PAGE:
"Once I was asked by a friend to guide a woman at the Holy Sepulchre. I don't think she was practicing her faith, but after she came out of the tomb she was weeping. So she was hit by the experience," he continued.
Owusu said the Holy Land has played a large role in the Christian imagination "since time immemorial."
"Believers have always wanted to go back to their roots, to see the places where our salvation history took place. For example, St. Francis of Assisi was so eager to go and see where Jesus was born, where he was crucified, and where he rose again."
A Holy Land pilgrimage "really helps Christians in their belief, it ignites their faith and helps us to understand the Scripture in a different way."
Macora has seen pilgrims weeping at the altar in the quiet Basilica of Agony, near the Garden of Gethsemane, the site where Jesus prayed before Judas handed him over to be arrested.
The Franciscan priest, an American who grew up in a military family, has served in the Holy Land for more than 20 years. Among his current roles is guardian of the Flagellation Monastery in Jerusalem.
Meeting local people is an important part of the experience, he commented, as they are "definitely part of the enduring fascination of the Holy Land." Some people, such as the region's shepherds, maintain cultural practices similar to those of biblical times. The guides who accompany visitors and pilgrims are very important, serving as "an ambassador of his or her people."
He also cautioned that the enduring problems and recent history of the Holy Land, including the Israeli-Palestinian conflict, are something that first-time pilgrims can misunderstand.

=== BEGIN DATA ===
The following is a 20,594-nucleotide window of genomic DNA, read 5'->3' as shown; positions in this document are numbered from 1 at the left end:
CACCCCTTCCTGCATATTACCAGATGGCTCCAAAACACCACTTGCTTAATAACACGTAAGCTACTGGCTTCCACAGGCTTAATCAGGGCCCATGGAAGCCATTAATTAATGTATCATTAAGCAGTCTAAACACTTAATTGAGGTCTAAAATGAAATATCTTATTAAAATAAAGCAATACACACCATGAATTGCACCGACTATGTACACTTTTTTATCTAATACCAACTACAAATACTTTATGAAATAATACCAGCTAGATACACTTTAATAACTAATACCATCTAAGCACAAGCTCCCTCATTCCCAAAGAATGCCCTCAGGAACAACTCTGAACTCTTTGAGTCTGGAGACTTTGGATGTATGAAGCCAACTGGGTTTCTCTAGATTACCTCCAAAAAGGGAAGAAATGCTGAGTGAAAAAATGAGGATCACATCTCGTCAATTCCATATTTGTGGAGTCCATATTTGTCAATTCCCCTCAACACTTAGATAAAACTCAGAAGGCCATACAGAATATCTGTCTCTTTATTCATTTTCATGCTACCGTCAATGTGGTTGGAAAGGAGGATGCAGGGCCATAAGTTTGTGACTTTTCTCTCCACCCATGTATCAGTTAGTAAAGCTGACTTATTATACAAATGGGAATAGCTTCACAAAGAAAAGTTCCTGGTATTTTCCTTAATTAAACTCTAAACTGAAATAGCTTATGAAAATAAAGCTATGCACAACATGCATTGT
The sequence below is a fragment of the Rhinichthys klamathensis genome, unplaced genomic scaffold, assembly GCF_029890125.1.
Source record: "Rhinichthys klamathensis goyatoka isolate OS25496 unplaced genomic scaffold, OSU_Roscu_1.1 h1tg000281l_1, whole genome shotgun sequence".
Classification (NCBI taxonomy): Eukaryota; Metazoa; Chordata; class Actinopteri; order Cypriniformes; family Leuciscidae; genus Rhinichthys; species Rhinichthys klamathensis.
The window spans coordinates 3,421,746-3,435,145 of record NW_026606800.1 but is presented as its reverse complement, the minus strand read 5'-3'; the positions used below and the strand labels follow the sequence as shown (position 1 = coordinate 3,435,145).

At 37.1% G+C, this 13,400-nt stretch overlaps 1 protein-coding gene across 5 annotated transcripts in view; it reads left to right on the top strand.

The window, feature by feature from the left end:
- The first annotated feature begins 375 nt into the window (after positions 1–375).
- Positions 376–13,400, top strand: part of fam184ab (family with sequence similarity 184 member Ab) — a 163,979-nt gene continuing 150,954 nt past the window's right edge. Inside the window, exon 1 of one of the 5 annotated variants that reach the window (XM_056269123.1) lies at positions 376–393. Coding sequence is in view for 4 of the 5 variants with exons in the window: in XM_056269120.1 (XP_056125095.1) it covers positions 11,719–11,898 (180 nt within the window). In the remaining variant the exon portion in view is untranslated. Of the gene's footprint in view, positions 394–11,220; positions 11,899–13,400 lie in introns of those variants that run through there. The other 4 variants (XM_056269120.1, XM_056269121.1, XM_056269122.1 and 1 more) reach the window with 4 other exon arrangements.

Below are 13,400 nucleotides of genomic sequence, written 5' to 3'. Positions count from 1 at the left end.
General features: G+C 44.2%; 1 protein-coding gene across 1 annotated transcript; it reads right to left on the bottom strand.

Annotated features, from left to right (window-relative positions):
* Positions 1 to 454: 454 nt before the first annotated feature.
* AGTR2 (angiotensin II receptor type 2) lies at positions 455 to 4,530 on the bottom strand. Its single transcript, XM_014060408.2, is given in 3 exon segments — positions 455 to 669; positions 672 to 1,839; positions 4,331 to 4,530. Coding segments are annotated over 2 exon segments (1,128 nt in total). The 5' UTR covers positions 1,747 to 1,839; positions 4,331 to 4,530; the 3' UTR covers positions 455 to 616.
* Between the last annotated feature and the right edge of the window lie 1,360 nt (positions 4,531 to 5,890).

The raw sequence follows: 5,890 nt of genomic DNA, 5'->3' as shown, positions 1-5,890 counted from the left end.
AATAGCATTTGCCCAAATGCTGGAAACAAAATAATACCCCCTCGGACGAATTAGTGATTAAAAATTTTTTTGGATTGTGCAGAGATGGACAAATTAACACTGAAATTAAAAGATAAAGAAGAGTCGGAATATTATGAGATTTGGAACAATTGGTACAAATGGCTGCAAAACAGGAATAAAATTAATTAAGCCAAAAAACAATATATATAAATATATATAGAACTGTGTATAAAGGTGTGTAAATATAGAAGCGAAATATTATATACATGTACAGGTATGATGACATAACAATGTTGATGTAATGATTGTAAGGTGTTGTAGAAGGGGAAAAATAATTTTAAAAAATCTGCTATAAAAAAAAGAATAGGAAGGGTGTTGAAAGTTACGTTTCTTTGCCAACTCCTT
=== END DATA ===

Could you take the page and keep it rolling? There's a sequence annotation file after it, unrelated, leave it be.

"I think that they have to understand how complex the Holy Land is," said Macora. "I think that they need to hear both sides of the story. There is a conflict going on and there are all kinds of sharp rivalries, even between Christians themselves."
Israel is about 75 percent Jewish. Its Palestinian population, largely resident in the West Bank and the Gaza strip, is about 18 percent Muslim and two percent Christian, with both Christians and Muslims tending to identify as Palestinian Arab. The Christian population has largely declined due to emigration. Only about 16,000 of the 870,000 residents of Jerusalem are Christian, a significant drop in recent decades, CNEWA reports.
Owusu said there is more to the region than many visitors expect. While people hear about the Holy Land through news media, which often tell stories of violence and conflict, he stressed the importance of "those stories we don't hear: the day-to-day experiences that go on there among these people, where Christians and Muslims live together in the same place, where Jews and Muslims live together in a particular place."
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"Those things never come on the news," he said. "These are the things that really make the place real. Not occasional crisis, but the day-to-day life that really goes on. That is what people would really like to know."
"It is a place where life continues," he said. "People should not be limited to the bad news, but they should look beyond that and be hopeful."
However, Macora said it is difficult to make deep contact with local people.
"It takes time to understand certain things and this is not easily achieved," he said. "For someone coming to the Holy Land for the first time, there is a lot of information, almost too much, to process on the first pilgrimage."
For Owusu, the Holy Land should never be "a museum where you go and only see places."
"The people are formed in Mother Church, especially the Christians in the Holy Land," he said. "The people reflect the reality and the history of what we know about the place, especially in connecting it to the Scriptures."